Have you ever thought of opening a business during a recession? How about during the pandemic? Well, this lionhearted momma just did that!
Filipino-American Mariel Black started her baking business, Sinful Treats, in June 2009, at the peak of the recession — everyone thought she was crazy to start a business at that time. She had only one product to sell, some unknown Filipino pastry called ‘Food for the Gods’. “No one knew what it was. I had to tell people, ‘it’s like a blondie with dates and walnuts’” she said. Starting out as an online bakery, she gave out samples to whoever was open to trying her product. People never heard of it, but once they tasted it, they loved it!
Because everyone was hurting during the recession, she found that people were more inclined to help each other. Soon, a few coffee shops agreed to carry her products, and she also kept selling online.
Her big break came in 2011 when the Railroad Museum in Old Sacramento ordered 19,800 Snickerdoodle cookies for their main holiday event, The Polar Express. A year before that, she took her 4-year-old son on the train ride, where they served cookies and hot cocoa just like in the movie, Polar Express. He took one bite of the cookie, then he told her that she should make the cookies. “Ah, the power of suggestion, from a 4-year-old!” Mariel exclaimed.
She talked to the coordinators and gave them cookie samples and they loved them. The following year, they ordered 19,800 Snickerdoodles. “I said YES, even if at that time,” she said, “I had no kitchen and no employees to help me. I had a couple of months to figure out how to make it happen.”
She rented a kitchen in a restaurant at night and asked friends to help, “I had a crew of 5 people. Like little elves, we’d bake all night while the restaurant was closed.” They only had one oven with 2 racks, only able to bake 48 cookies every 12 minutes. The cookies were baked from scratch, scooped by hand, packaged individually, sealed with a heat sealer, and labeled — all 19,800 of them!
“It was the most exhausting but exhilarating experience. It was then I knew that I loved the thrill and pain that came with being a business owner.” She’s been baking for the Railroad Museum since then.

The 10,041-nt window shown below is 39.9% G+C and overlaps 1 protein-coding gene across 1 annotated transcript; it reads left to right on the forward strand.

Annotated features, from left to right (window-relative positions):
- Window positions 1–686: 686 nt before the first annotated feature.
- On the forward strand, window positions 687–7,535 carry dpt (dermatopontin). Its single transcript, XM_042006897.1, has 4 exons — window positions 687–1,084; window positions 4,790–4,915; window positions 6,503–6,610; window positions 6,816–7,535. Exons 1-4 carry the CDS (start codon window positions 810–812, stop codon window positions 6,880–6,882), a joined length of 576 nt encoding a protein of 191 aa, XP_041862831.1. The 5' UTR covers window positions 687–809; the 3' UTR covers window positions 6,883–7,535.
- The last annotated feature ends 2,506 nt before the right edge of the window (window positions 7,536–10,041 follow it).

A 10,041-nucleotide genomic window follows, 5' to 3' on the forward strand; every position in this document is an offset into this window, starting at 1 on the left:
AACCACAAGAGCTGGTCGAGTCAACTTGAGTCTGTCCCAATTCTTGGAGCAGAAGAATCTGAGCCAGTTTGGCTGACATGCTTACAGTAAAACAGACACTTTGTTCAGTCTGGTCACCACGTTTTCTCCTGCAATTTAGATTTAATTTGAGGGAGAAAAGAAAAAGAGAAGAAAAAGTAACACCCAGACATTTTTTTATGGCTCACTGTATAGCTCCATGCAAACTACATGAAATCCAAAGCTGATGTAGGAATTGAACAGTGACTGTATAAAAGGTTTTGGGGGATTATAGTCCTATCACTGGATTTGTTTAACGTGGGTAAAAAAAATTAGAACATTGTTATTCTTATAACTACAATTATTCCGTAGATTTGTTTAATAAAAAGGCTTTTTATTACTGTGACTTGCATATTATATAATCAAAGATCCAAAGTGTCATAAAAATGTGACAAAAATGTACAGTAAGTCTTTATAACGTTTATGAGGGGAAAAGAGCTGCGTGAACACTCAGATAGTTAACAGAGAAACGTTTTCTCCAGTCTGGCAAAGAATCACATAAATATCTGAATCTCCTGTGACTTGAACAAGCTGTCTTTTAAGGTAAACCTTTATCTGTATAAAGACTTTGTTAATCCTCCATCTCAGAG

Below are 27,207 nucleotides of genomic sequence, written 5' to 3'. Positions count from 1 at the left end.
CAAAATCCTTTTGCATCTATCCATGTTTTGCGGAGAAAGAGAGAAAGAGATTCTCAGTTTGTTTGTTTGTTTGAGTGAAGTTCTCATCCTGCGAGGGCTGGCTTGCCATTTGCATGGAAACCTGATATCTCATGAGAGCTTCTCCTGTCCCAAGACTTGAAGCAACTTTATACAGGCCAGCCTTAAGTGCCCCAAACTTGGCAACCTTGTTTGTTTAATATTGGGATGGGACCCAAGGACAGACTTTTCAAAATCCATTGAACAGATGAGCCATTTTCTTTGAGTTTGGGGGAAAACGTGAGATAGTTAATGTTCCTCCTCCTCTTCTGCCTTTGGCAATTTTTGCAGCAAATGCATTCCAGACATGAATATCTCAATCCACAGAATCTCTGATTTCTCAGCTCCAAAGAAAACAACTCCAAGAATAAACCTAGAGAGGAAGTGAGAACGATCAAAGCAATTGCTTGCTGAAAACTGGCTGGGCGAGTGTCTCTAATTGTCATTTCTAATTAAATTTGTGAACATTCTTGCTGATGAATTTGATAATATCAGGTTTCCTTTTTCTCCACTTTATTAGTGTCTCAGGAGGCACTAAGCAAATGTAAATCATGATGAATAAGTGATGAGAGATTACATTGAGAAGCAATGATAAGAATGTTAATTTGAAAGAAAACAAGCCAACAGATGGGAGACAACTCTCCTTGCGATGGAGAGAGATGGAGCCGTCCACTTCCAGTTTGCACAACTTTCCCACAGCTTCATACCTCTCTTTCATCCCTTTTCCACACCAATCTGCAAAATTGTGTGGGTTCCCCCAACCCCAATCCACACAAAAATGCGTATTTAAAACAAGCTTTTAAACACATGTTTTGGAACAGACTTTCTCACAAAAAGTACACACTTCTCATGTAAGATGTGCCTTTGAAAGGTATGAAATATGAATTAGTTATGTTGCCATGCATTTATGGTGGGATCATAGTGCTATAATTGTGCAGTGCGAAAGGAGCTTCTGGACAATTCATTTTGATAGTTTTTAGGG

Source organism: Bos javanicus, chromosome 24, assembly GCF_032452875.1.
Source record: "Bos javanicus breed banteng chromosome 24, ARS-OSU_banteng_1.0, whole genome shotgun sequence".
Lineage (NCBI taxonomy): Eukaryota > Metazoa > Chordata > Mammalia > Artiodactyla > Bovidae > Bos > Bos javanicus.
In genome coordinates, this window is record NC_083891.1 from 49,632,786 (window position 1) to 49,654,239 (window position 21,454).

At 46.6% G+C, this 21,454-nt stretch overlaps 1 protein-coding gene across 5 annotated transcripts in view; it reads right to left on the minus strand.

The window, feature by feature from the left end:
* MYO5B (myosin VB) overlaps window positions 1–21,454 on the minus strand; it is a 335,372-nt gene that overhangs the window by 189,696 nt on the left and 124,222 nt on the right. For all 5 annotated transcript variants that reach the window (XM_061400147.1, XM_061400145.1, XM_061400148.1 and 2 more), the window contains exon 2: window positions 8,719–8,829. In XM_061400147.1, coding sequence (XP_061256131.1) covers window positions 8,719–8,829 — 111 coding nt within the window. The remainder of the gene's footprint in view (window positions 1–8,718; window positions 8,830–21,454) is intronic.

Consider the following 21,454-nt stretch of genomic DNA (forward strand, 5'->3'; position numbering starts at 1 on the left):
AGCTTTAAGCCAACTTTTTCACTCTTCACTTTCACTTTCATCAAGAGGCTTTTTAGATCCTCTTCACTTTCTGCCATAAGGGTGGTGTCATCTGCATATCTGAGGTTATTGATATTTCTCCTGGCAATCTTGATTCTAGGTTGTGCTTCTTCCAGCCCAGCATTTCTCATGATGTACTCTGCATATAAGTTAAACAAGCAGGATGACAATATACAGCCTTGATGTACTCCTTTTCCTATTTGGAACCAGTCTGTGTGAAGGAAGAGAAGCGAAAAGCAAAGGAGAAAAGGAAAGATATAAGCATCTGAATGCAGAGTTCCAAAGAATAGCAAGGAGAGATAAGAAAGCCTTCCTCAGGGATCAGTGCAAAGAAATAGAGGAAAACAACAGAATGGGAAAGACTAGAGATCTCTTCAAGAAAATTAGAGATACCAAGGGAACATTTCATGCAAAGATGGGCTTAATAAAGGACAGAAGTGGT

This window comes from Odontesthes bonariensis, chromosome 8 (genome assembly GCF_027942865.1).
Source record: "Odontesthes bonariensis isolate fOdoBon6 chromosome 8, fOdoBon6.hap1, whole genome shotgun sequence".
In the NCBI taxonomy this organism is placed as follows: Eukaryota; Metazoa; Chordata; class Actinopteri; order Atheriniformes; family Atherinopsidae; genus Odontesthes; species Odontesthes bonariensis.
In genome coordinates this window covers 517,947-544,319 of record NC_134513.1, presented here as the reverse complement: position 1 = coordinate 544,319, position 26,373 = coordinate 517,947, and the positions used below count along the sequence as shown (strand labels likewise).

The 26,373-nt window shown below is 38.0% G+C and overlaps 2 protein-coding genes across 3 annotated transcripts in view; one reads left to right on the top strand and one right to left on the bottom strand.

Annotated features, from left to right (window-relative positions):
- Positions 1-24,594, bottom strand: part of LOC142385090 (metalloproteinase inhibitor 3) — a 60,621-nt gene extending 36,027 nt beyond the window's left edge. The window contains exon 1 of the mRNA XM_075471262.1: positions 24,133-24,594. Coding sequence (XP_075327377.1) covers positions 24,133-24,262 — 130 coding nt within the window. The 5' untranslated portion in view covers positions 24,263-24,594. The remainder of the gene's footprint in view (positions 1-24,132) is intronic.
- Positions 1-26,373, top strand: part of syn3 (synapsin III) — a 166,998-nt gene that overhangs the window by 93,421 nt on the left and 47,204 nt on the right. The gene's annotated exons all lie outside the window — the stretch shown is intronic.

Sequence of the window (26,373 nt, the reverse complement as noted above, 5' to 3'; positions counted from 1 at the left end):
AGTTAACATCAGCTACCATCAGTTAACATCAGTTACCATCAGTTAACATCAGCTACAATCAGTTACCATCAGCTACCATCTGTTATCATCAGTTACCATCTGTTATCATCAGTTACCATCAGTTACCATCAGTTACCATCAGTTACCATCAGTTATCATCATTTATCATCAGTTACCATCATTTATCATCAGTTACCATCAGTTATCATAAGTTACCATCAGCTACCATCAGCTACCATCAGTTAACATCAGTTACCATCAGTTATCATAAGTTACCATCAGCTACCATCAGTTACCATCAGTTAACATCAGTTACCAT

Sinful Treats grew to have its own retail location a few years later and became a full-service bakery and catering company. They created and launched their first baking mix in 2015 with their signature product, “the treat that started it all” — Food for the Gods Baking Mix.
The year 2020 would have been their 10th year baking for the museum, “but 2020 had a different plan for all of us” she said. All of their Fall and Holiday events have been canceled. “Being in the baking business, our fourth quarter is when we make the most. Suddenly, all of it was gone. Having survived and thrived during the recession, I can honestly say this year, this pandemic is a lot harder than the recession.”
But the lockdown didn’t stop Mariel to continue her passion, rather she pursued another idea – to have a one-stop shop for baked goods. “Recession, pandemic, lockdowns won’t stop me. There are always opportunities even in the worse scenarios.”
In October 2020, she launched an online marketplace where local bakers can sell their products and grow their small businesses. Sinful Treats is now home to the best local brands. Mariel’s goal is to empower small business owners, especially women and minority-owned businesses. All Bakers and Food Makers who have something special and have unique products to offer are welcome to join, “The food industry is already very competitive, but we are stronger together. So my hope is that through this marketplace, we can all help each other grow.” They ship cakes, cookies, desserts, and gourmet food across the United States.
“Everything I have worked for seemed to be a stepping stone to what I’m doing now,” she said, “Having a brand that’s already established, a working website, products that have been tried and proven, years of networking and relationship building, all of this and more are now helping to make this new path easier to take and faster to grow.”
Mariel always gets a thrill watching businesses grow, she also shares over a decade of her experience and wisdom with new small business owners. “I love baking, but my real passion is business”. She guides her marketplace sellers with what they need; teaching them about branding, pricing, basic accounting, packaging, shipping, and even how to improve their products and come up with new ones.
“I always tell my kids, when something bad happens, it’s usually a blessing in disguise,” she added, “True entrepreneurs find opportunity even in the worst scenarios.”
Facebook: Sinful Treats